NTSB says Tesla's Autopilot was active during fatal Model 3 crash

Tesla 3 crash in Florida 2019

NTSB says Tesla's Autopilot was active during fatal Model 3 crash

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The National Transportation Safety Board (NTSB) released a report on Thursday confirming Autopilot was engaged during a recent, fatal crash involving a Tesla Model 3.

The details of the crash are strikingly similar to the first fatal Autopilot accident, which involved an older Model S that struck a semi that was crossing a divided Florida highway.

In this case, it appears the Tesla did not notice the the semi trailer as it turned out in front of the auto.

After its investigation of the fatal 2016 Florida crash, the NTSB found fault with the Tesla's design of Autopilot. The system also can keep a vehicle in its lane, change lanes and navigate freeway interchanges. The auto did not detect the driver's hands on the wheel for eight seconds. "Neither the preliminary data nor the videos indicate that the driver or the ADAS [advanced driver assistance system] executed evasive maneuvers", stated the NTSB. The vehicle was traveling around 68 miles per hour at the time, 13 miles per hour above the speed limit in the area.

NHTSA, which has the power to order safety recalls, is investigating a fatal incident in Davie, Florida, on February 24 involving a 2016 Tesla Model S that caught fire and burned the 48-year-old driver beyond recognition. Vehicle logs show that he took his hands off the steering wheel immediately after activating Autopilot, the statement said.

According to NTSB investigators, Tesla's advanced driver assistance system (ADAS), Autopilot, was engaged about 10 seconds before impact. A spokesperson told the Register that autopilot makes journeys safer when "used properly by an attentive driver who is prepared to take control at all times".

Tesla's "Autopilot" system was engaged by a driver who was killed in a March crash in Florida, according to an initial accident report released Thursday.

Neither Brown nor his vehicle braked for a tractor-trailer, which had turned left in front of the Tesla and was crossing its path. The crash sheared off the roof as the Tesla traveled under the semitrailer.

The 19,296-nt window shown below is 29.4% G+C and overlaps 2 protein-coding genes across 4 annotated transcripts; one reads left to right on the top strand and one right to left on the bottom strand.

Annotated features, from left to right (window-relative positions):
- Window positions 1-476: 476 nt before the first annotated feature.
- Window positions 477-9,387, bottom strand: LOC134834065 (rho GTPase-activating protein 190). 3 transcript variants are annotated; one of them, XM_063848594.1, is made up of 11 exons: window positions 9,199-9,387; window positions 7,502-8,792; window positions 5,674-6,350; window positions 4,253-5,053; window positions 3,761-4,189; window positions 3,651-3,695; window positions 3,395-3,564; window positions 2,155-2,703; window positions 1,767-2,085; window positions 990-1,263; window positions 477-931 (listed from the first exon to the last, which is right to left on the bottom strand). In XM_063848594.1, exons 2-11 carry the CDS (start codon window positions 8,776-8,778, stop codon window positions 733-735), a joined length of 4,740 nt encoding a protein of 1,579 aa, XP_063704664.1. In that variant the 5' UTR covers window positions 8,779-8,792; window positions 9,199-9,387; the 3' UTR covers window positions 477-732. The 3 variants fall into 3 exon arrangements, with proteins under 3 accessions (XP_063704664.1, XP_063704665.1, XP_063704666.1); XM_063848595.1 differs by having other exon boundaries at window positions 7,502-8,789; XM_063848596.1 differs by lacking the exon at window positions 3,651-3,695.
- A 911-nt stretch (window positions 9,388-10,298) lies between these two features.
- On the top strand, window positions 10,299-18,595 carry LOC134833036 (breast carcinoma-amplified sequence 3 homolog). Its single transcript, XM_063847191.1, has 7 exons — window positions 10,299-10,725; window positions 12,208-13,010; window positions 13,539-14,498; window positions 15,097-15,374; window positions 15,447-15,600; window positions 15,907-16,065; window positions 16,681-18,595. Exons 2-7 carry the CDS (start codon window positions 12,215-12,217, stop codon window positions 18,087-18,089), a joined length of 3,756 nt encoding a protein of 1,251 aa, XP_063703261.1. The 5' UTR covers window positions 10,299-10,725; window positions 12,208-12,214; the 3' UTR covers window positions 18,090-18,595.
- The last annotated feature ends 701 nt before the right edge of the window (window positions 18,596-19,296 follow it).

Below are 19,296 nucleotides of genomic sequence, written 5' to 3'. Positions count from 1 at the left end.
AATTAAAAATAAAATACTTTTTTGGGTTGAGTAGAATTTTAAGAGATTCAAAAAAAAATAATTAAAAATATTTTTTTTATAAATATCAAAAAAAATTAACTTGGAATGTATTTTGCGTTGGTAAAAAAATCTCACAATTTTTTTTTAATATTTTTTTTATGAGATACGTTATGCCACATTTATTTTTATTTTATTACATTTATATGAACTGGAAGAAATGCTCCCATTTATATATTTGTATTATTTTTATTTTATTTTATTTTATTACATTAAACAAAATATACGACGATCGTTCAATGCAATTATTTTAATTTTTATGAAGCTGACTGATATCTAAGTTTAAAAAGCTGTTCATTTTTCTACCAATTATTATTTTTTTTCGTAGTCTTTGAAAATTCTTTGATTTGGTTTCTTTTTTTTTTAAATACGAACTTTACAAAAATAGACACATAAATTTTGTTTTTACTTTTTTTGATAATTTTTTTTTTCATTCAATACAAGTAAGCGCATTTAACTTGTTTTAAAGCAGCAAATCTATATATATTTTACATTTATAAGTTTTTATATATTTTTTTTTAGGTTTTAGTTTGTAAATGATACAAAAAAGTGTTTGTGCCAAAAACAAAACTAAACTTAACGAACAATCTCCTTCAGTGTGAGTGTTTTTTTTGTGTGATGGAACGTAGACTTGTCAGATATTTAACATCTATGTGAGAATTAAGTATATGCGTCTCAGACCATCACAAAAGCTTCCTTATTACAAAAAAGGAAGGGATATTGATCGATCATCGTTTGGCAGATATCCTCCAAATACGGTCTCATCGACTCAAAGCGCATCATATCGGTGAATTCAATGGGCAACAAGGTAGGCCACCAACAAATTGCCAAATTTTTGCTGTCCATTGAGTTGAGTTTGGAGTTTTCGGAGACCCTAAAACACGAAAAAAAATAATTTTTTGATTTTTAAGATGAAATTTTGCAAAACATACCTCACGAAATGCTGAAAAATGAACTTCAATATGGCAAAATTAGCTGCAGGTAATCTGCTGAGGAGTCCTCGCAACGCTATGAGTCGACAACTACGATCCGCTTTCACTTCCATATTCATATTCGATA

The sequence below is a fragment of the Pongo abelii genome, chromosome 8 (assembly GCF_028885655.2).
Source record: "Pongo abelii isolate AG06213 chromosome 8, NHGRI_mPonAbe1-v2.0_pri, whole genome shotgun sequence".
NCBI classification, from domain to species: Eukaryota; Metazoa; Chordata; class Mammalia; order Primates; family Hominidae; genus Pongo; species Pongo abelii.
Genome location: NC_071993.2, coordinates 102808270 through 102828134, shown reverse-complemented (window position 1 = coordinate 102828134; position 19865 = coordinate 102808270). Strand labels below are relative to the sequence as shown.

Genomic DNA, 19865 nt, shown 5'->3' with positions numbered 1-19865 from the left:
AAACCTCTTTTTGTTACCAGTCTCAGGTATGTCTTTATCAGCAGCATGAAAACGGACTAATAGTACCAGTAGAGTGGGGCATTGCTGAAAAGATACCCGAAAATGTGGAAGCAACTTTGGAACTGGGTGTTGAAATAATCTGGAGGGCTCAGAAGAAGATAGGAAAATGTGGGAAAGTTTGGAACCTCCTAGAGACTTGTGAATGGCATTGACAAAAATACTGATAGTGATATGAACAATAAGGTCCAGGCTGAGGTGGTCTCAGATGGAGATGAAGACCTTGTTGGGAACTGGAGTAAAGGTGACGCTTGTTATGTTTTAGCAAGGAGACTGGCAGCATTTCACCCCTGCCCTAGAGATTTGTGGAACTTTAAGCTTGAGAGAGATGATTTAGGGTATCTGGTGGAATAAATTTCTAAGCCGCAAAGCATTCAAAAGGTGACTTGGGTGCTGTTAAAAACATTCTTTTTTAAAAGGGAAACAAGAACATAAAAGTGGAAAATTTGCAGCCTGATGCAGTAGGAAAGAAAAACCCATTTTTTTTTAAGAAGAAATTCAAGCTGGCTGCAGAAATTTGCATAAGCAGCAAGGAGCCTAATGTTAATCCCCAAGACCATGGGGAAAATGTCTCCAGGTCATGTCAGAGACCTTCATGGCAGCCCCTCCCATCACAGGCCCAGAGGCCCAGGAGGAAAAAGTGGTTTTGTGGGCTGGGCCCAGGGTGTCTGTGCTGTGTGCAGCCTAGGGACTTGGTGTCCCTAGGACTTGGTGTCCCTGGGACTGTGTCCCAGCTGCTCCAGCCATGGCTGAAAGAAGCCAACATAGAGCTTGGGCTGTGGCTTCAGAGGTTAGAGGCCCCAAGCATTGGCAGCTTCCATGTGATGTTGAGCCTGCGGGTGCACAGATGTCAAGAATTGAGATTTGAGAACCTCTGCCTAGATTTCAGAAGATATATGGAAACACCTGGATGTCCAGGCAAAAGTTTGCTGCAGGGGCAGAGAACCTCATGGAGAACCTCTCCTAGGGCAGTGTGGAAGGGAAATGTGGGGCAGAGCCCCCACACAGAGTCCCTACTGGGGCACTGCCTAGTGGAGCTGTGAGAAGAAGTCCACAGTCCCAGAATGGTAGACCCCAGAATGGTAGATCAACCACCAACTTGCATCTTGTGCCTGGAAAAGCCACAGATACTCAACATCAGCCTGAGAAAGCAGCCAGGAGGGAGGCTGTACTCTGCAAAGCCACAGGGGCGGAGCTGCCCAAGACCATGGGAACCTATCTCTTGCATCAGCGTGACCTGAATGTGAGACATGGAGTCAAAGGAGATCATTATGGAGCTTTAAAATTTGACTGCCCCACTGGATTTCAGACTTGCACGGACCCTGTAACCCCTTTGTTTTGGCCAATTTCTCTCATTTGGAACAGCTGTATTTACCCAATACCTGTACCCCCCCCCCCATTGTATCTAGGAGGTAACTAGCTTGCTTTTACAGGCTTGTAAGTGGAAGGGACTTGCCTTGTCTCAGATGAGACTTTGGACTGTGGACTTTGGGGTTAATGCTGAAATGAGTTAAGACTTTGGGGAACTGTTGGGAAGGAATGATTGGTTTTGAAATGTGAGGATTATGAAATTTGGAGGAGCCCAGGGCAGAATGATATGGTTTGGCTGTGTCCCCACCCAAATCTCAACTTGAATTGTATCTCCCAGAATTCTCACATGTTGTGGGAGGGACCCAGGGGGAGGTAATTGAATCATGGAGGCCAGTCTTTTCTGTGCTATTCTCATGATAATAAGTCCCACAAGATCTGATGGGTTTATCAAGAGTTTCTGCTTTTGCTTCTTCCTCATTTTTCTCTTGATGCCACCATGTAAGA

While some Tesla drivers say they are able to avoid holding the steering wheel for extended periods while using Autopilot, Tesla advises drivers to keep their hands on the wheel and pay attention while using the system. The Delray Beach crash, he said, reinforces that Autopilot is being allowed to operate in situations it can not handle safely.

'Their system can not literally see the broad side of an 18-wheeler on the highway, ' Friedman said. Note that this is not enough information to say the driver definitely took his hands off the wheel; it only means the vehicle did not detect any torque from the driver's hands.

'Tesla has for too always been using human drivers as guinea pigs. "This is tragically what happens", he said.

"Two crashes with such striking similarities should be a wake up call to NHTSA [National Highway Traffic Safety Administration] to open a defect investigation", added Cathy Chase, president for Advocates for Highway and Auto Safety. "That kind of stands out", Friedman said.

The NTSB preliminary report on the March 1 collision doesn't spell out what the car's sensors detected as the vehicle approached the truck.

Autopilot was also engaged when Apple engineer Wei "Walter" Huang crashed his Model X into a road barrier and died.

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